The Image and the Word Bible Study: Matthew 1-2

I wanted a way of reading the Bible in the company of artists and poets, of paying attention to their commentary on scripture.  I couldn’t find any one book that did this, so I decided to start collecting resources here.  We hold a weekly Bible study in the EASE Gallery, and today we’ll be looking at the first two chapters of the Gospel of Matthew.  Here are some paintings and poems I’ve collected to accompany our study.

The Jesse Tree from the Capuchin Bible, to accompany the genealogy in Matthew 1:1-17

Jesse Trees began appearing in Medieval manuscripts like the Capuchin Bible in the 11th century.  They soon showed up in stained glass windows, most notably in Chartes Cathedral.  You will notice Jesse lying at the base of the image, with the tree growing out of his belly.  It’s trunk grows up through depictions of King David and King Solomon, to a depiction of the Virgin Mary, to Christ himself.  Those figures to the sides, draped with scrolls of text, are the prophets.

jesse tree Capuchin's Bible


“The Temptation of Joseph,” an excerpt from W.H. Auden’s For the Time Being, to accompany Matthew 1:18-25

For the perpetual excuse
Of Adam for his fall—”My little Eve,
God bless her, did beguile me and I ate,”
For his insistence on a nurse,
All service, breast, and lap, for giving Fate
Feminine gender to make girls believe
That they can save him, you must now atone,
Joseph, in silence and alone;
While she who loves you makes you shake with fright,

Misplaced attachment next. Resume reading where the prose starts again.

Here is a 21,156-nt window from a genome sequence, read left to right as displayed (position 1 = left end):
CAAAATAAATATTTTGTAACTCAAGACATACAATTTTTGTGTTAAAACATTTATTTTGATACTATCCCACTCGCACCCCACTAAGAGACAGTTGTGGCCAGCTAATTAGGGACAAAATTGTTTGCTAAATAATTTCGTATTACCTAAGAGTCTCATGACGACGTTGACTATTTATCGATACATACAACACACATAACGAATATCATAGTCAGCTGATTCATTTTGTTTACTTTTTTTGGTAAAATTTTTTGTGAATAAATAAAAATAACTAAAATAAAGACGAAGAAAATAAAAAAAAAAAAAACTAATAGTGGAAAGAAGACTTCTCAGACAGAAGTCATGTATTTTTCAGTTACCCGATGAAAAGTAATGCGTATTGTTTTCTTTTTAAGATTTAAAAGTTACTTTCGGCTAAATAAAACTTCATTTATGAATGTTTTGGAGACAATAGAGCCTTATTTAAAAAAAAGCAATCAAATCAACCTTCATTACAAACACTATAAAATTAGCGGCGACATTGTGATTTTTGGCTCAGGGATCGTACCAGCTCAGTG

Your love for her must tuck you up and kiss good night.

For likening Love to war, for all
The pay-off lines of limericks in which
The weak resentful bar-fly shows his sting,
For talking of their spiritual
Beauty to chorus-girls, for flattering
The features of old gorgons who are rich,
For the impudent grin and Irish charm
That hides a cold will to do harm,
To-day the roles are altered; you must be
The Weaker Sex whose passion is passivity.

For those delicious memories
Cigars and sips of brandy can restore
To old dried boys, for gallantry that scrawls
In idolatrous detail and size
A symbol of aggression on toilet walls,
For having reasoned— ”Woman is naturally pure
Since she has no moustache,” for having said,
“No woman has a business head,”
You must learn now that masculinity,
To Nature, is a non-essential luxury.

Lest, finding it impossible
To judge its object now or throatily
Forgive it as eternal God forgives,
Lust, tempted by this miracle
To more ingenious evil, should contrive
A heathen fetish from Virginity
To soothe the spiritual petulance
Of worn-out rakes and maiden aunts,
Forgetting nothing and believing all,
You must behave as if this were not strange at all.

Without a change in look or word,
You both must act exactly as before;
Joseph and Mary shall be man and wife
Just as if nothing had occurred.
There is one World of Nature and one Life;
Sin fractures the Vision, not the Fact; for
The Exceptional is always usual
And the Usual exceptional.
To choose what is difficult all one’s days
As if it were easy, that is faith. Joseph, praise.

T.S. Eliot’s “The Journey of the Magi,” to accompany Matthew 2:1-12

The Journey Of The Magi
‘A cold coming we had of it,
Just the worst time of the year
For a journey, and such a long journey:
The ways deep and the weather sharp,
The very dead of winter.’
And the camels galled, sorefooted, refractory,